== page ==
Those who prefer more natural surroundings to their two-wheeled travels will often wake up early today and cycle as far out as they can, either over the plains to the east or along the pathways that line the coast. Wherever they reach they will camp for the night, the fire and upturned wheels of their bikes casting strange shadows across the land, and then cycle back home in the morning at first light; this is considered the rite-of-passage for a wild cyclist.

Another popular form of revelry tonight are the many ‘wandering parties’ which meander their way around the City. These take place on repurposed goods bicycles and tricycles, which have small platforms placed where they could normally hold supplies being transported across the City by couriers. Tonight these platforms will host a number of itinerant partygoers who will hop on and off at will, paying the cyclist a fee for their transportation and the alcohol supplied in a crate on each partybike. In no less chaotic scenes, a race is held down the steps of Ranaclois hill today, each of the competitors on an archaic ‘bone-shaker’ bike without tyres or suspension, possibly liquefying their brains as they tear down the ancient steps.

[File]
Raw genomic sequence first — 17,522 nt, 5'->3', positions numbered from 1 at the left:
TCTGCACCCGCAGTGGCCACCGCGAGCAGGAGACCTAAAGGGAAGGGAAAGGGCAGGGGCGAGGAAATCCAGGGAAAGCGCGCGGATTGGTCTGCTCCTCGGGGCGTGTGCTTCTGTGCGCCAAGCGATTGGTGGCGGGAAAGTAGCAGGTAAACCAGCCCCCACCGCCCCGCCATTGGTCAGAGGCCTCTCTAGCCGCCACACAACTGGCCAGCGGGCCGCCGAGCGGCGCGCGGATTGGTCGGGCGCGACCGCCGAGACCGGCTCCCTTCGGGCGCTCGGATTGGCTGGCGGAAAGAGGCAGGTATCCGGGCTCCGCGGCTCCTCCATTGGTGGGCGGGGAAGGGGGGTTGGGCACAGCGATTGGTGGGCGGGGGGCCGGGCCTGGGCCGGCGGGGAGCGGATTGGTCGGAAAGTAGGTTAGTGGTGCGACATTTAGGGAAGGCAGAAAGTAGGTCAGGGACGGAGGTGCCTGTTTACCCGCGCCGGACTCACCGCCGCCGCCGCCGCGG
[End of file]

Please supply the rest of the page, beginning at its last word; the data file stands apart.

Other festivals happening today:

  • The Motorist’s League’s Day of Revving and Horn Blowing
  • The Day of the Dead Dove

May 4th – The Festival of the Foolish Archaeologists

On this day in 1943 five experimental archaeologists carried out a burial ritual based upon descriptions found on an ancient liberatum (a clay tablet with odd script, indecipherable to all but the Pohlatiné), and from studies into an ancient mummified cadaver fished from the bog. Three weeks later every one of them was dead.

The liberatum had been known about for some time, and formed part of a larger text on burial and ancient magic. It was found on the edge of the bog in 1789 by a group of workmen who were digging a trench in an attempt to extend a housing estate (only one extra house was built, which sank into the bog three years later). The tablet was cylindrical in shape, and had been placed inside a hollowed-out tree trunk (which had become preserved as bog-wood) along with the other liberatum in the set. The translation was not released by the Pohlatiné Mission until 1845.